Compension and Benefits Study a Disappointment
by William Dowd 10/6/12
On Tuesday, September 18, the FinCom and Selectmen received a report from Stone Consulting, the consulting firm the Town hired to evaluate the Town’s compensation and benefits program.
Interestingly, as delayed as the study is – 6 months and 11 days to be exact, the best thing that could be said for it right now is that it is incomplete. But what did we hear on the 18th?
But what did we hear on the 18th?
1. The meeting opened with a revelation from the Consultant that since the highway and water employees have initiated the process of forming a union, those jobs were omitted from the Compensation Table review. Neither the FinCom nor the Selectmen either elaborated on this announcement or probed to obtain the foundation for such exclusion despite the fact that the RFP for the study included all positions – non-union and union.
2. With no supporting data, we were told that the market is made up of those Towns that pay “well” like Ashland, Maynard, Northborough and Sharon, and those that pay “less” like Bellingham, Grafton, North Reading, Pembroke, Swampscott, Uxbridge and Wrentham. An unlabeled and unsupported line chart alleged a parallel relationship between the lines of central tendency for Holliston’s pay rates and the “market” showing Holliston’s rates as lower than market. Some in the room concluded from this that Holliston is paying lower than the market. Without the data, such conclusions are at least premature.
3. Despite having been briefed by the FinCom on its discomfort with the current five- step time based pay structure in the current compensation table, the consultant proposed a 10 step structure. Ten years for an employee to be paid “the going rate” for the job, and each of those ten delivering a base pay increase on top of any other general wage increase – erroneously referred to as “cost of living” raise.
4. There was no data to support the Step 10 rates for the jobs in the structure. Step 10 was reported as “the going rate” in the market.
5. There was no mention in the report of using any performance data in moving up the pay steps.
6. There was no data relative to the comparable pay rates of these jobs in the wider job market. Comparing only to municipal positions may be convenient, but it misses the fundamental fact that most of the small number of jobs reported on are not municipal specific positions. They are clerical and administrative support jobs that are in wide use among area employers. Why should the Town’s pay rates be determined solely on a comparison of what other towns pay? Both the taxpayers and the employees should be assured of competitive pay and benefits – total compensation.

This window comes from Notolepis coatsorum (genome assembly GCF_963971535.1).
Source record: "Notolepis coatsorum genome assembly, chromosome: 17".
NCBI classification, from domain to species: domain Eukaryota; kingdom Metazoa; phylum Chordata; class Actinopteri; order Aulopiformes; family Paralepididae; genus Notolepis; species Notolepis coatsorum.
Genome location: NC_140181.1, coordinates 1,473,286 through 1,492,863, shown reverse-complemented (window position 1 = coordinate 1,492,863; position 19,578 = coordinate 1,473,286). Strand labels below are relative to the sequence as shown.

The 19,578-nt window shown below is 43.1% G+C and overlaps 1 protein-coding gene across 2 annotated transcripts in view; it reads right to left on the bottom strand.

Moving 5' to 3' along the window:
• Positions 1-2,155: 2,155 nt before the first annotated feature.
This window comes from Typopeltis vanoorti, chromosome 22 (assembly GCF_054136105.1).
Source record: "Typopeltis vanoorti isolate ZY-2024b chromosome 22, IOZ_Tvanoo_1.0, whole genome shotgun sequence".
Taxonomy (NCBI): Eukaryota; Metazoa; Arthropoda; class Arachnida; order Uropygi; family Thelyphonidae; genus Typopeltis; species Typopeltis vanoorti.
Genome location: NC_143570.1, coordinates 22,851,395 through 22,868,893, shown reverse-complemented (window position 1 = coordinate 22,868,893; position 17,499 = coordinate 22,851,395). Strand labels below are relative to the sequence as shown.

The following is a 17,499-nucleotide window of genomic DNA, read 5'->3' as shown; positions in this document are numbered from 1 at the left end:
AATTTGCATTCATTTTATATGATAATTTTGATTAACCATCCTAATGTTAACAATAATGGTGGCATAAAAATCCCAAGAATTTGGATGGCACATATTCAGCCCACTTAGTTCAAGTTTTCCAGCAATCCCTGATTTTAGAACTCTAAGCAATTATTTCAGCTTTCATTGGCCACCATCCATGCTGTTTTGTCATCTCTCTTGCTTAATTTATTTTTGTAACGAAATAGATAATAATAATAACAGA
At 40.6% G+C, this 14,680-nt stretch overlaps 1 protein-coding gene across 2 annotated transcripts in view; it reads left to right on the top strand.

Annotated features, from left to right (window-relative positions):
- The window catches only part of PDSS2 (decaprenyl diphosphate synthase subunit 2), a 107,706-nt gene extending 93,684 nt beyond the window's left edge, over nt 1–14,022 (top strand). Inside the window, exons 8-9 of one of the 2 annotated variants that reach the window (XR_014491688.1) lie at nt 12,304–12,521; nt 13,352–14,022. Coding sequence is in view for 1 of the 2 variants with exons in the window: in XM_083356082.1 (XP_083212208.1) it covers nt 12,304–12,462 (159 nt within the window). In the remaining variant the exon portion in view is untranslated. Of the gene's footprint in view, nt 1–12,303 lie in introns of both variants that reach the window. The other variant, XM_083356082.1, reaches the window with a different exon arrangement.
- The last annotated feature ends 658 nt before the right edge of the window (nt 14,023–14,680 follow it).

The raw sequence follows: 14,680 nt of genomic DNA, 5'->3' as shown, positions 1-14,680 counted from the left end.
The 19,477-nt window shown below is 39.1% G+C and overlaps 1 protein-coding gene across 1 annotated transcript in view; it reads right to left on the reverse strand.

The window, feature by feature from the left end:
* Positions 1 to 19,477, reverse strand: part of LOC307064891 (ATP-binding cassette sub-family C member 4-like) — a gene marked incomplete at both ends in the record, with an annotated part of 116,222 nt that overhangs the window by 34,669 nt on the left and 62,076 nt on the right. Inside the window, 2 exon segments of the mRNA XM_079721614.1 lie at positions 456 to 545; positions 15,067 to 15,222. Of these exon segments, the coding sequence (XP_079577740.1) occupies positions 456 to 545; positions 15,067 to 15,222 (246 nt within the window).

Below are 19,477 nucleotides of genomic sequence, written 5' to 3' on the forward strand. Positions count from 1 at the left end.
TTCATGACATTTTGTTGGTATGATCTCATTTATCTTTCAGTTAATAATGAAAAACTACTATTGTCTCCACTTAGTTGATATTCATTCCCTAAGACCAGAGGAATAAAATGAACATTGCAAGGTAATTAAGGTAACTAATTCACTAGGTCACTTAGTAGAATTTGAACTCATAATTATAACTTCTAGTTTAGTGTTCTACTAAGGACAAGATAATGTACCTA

7. Speaking of Total Compensation – that large portion of the study was only grazed during the meeting while looking at comparable benefit practices among area towns. There is much more to do on this subject.
8. The Consultant reported that they had reviewed the pay of the “management” group: department heads and senior professionals. The Consultant also reported that the work was beyond the scope of the RFP. Again, neither the FinCom nor the Selectmen corrected that erroneous assertion. The RFP clearly includes all non-union employees.
9. The proposed management pay structure, while a bit more modern than was proposed for the support positions, also had no supporting data for the recommended “midpoints” or market value of the jobs. The report did suggest that the Town look into using some performance management tool to manage the base pay for these positions, but stopped short of either recommending one or describing how it would work.
10. Without really explaining it clearly, the report suggests that the Town make up in base pay for the fact that employees in Holliston pay more for health insurance than employees in surrounding towns. No evidence was supplied to show how the Towns that pay more for health insurance make up for it with lower base pay levels.
As a resident who was asked to agree to postponement of two articles on the May 2011 Town Meeting Warrant pending completion of this study, I am completely frustrated. I made a good faith decision to hold off on pressing for some obvious changes and in return, I expected a timely and high quality analysis to guide us. Right now we have neither, and it appears that whatever we do get won’t come until much later this year.
Despite numerous previous experiences with being falsely assured by commitments to a diligent “study”, I suppressed my cynicism and gave the FinCom and Selectmen the benefit of the doubt. But now, for the sake of the $35 million we spend every year on pay and benefits, for the sake of the taxpayers facing $45 million in unfunded retiree health insurance benefits, and for the sake of the employees looking for a fair deal, the FinCom and the Selectmen need to get engaged in this project, ensure adherence to the RFP they distributed, and bring it to a solid conclusion.
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